• Legislation/policy requiring security practices to be mapped to risk levels. The Public Access to Information and Secrecy Act 2009 sets out security practices for information mapped to the classification level assigned to it. The classification levels are set out in the Armed Forces Regulation on Security 2203:77 and are assigned according to the level of risk involved in disclosing the information.
  • Legislation/policy requiring that each agency should have a Chief Information Officer (CIO) or Chief Security Officer (CSO). Each government agency to appoint one or more persons to direct and coordinate measures related to information security under Regulation 2006:942.
  • Legislation/policy requiring public and private procurement of cyber-security solutions based on international accreditation or certification schemes without additional local requirements. Although some local security guidelines have been developed, they do not require additional local certification or accreditation.

Current gaps in legislation/policy:

  • No requirement for an annual audit.
  • No requirement for a public report on cyber-security capacity for government.
  • No requirement for mandatory reporting of cyber-security incidents.
Operational entities

CERT-SE is the national/governmental CSIRT, established in 2003, and is responsible for coordinating incident response measures for both government institutions and private entities across all Swedish networks. It is also responsible for Incident reporting platform for collecting cybersecurity incident data.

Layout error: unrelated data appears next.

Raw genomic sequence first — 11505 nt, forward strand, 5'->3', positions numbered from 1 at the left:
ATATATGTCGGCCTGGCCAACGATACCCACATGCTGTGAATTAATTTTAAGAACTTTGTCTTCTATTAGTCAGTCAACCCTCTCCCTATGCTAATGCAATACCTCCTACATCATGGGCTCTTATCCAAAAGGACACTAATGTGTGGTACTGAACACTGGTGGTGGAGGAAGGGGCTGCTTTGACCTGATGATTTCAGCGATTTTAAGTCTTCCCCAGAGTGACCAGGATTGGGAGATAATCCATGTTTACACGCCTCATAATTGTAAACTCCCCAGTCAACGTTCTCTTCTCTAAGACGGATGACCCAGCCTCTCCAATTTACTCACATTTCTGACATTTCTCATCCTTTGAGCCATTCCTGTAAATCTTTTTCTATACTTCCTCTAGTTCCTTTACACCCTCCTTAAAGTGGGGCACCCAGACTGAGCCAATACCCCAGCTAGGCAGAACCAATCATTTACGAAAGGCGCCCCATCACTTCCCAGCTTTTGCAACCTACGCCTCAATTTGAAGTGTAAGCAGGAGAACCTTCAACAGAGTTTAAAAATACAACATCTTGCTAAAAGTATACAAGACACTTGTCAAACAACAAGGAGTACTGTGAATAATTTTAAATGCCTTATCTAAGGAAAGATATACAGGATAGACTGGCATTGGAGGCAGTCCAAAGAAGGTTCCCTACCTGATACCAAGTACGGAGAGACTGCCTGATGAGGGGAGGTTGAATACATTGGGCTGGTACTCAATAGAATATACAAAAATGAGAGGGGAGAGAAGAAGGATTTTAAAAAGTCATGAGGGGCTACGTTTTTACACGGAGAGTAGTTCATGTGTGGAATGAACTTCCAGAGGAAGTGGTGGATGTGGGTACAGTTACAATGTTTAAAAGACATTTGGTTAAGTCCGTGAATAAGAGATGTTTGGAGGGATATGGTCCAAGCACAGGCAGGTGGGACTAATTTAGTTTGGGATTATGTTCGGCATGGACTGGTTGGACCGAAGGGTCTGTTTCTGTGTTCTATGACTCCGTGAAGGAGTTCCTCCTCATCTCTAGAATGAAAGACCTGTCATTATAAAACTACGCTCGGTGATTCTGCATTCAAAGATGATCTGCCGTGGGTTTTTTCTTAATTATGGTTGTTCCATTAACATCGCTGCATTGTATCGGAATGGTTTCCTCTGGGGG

National competent authority for network and information security (NIS): responsibility of the MSB.

National incident management structure (NIMS): partial coverage. The Swedish Civil Contingencies Agency's Regulations on Government Agencies Information Security 2009 (pusuant to Regulation 2006:942) requires each agency to develop its own information securitymanagement systems, based on standards supported by the Swedish Standards Institute.

Sweden conducted the National Cyber Security Exercise “NISÖ” in 2012. Sweden also participated in the multi-national International Watch and Warning Network Exercise 2013 organised by the United States.

Public Private Partnerships

Current practices: partial coverage

The National Telecommunications Coordination Group (NTSG) is a voluntary co-operation platform based on a public private partnership but does not have a specific remit on cyber security. Telekomforetagen (in Swedish) is a member organisation for Swedish companies in IT and telecom sector that engages in cyber security. 

Ericsson is a partner in several projects funded under the 5G PPP phase 1 projects, including one on 5G security enablers and related standardisation, including co-signed contributions/specifications.

Current gaps:

  • No plans for future public private partnership at the national level.
Sector specific cyber-security plans

Current gaps: